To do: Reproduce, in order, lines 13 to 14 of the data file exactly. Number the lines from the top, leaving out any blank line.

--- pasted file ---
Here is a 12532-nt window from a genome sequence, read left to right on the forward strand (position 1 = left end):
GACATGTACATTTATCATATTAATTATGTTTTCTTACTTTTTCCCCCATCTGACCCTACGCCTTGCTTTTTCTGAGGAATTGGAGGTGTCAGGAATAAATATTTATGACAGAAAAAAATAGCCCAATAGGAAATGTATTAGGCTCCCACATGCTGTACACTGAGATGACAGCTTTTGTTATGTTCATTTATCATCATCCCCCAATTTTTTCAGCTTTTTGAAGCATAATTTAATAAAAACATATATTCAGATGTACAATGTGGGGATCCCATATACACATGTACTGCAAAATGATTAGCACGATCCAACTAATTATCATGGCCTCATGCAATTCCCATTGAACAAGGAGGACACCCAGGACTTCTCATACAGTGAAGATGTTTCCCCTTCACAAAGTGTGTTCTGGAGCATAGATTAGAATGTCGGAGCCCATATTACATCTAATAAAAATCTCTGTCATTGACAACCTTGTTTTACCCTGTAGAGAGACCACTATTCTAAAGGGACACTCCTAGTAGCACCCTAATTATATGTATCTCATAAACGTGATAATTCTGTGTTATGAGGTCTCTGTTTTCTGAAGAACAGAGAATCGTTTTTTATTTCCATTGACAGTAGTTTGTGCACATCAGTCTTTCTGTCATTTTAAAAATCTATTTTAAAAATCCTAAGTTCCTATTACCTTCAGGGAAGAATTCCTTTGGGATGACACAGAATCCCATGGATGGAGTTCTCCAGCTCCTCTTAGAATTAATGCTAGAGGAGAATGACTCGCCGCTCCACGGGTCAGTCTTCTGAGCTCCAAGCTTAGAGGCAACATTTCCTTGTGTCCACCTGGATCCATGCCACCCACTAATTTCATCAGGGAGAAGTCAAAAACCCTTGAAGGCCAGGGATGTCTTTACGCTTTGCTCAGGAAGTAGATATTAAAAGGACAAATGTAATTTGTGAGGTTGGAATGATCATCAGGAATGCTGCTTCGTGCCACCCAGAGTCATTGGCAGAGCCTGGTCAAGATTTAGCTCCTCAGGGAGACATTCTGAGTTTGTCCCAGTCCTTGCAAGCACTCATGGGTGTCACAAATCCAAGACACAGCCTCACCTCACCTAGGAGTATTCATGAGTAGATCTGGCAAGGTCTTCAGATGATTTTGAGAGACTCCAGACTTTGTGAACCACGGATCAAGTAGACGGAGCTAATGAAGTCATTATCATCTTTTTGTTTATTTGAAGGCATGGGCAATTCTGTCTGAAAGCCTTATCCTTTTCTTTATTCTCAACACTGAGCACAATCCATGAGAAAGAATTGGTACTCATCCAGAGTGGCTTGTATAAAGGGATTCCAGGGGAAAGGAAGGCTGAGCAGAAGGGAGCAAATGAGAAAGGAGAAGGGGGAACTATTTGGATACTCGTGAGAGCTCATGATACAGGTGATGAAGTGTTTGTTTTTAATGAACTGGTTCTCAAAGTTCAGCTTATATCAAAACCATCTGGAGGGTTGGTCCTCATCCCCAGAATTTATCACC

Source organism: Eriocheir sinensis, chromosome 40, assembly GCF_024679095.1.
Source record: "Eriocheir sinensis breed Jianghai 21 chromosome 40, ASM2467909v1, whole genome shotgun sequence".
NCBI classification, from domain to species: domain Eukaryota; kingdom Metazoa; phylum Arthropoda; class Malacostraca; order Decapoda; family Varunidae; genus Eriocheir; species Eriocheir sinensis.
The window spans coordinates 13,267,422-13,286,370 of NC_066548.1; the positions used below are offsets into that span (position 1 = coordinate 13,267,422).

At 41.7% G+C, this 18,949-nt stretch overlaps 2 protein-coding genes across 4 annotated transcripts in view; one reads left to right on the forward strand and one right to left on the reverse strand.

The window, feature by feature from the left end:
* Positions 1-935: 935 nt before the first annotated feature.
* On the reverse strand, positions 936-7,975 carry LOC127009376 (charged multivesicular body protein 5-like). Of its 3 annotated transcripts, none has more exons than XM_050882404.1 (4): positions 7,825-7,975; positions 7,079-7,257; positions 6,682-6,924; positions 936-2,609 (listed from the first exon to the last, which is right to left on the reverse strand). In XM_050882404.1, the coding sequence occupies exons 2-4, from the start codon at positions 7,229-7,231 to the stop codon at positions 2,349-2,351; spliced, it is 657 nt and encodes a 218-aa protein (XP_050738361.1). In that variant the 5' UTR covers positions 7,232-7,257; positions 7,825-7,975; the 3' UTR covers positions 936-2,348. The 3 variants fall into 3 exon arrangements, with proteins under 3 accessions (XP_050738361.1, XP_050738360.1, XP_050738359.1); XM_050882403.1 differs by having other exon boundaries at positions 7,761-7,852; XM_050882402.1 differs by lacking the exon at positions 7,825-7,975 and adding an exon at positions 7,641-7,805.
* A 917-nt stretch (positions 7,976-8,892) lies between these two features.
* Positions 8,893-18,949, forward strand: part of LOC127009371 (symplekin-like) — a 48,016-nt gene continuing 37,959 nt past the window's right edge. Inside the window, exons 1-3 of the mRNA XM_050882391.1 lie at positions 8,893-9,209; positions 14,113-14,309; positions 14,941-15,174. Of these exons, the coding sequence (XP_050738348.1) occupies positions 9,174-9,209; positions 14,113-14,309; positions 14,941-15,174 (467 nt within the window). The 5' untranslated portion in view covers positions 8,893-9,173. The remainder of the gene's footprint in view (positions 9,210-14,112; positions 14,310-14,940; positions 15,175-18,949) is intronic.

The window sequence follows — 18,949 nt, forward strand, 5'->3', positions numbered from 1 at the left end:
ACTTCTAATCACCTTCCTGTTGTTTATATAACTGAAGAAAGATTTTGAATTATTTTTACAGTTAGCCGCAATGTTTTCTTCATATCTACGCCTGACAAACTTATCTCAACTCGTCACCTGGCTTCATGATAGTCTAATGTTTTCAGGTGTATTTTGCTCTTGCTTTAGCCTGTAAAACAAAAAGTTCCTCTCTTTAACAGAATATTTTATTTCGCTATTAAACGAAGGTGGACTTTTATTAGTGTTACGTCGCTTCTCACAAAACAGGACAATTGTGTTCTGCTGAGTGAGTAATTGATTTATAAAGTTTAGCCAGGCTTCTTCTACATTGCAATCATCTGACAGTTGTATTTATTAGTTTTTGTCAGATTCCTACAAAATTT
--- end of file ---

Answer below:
The window sequence follows — 18,949 nt, forward strand, 5'->3', positions numbered from 1 at the left end:
ACTTCTAATCACCTTCCTGTTGTTTATATAACTGAAGAAAGATTTTGAATTATTTTTACAGTTAGCCGCAATGTTTTCTTCATATCTACGCCTGACAAACTTATCTCAACTCGTCACCTGGCTTCATGATAGTCTAATGTTTTCAGGTGTATTTTGCTCTTGCTTTAGCCTGTAAAACAAAAAGTTCCTCTCTTTAACAGAATATTTTATTTCGCTATTAAACGAAGGTGGACTTTTATTAGTGTTACGTCGCTTCTCACAAAACAGGACAATTGTGTTCTGCTGAGTGAGTAATTGATTTATAAAGTTTAGCCAGGCTTCTTCTACATTGCAATCATCTGACAGTTGTATTTATTAGTTTTTGTCAGATTCCTACAAAATTT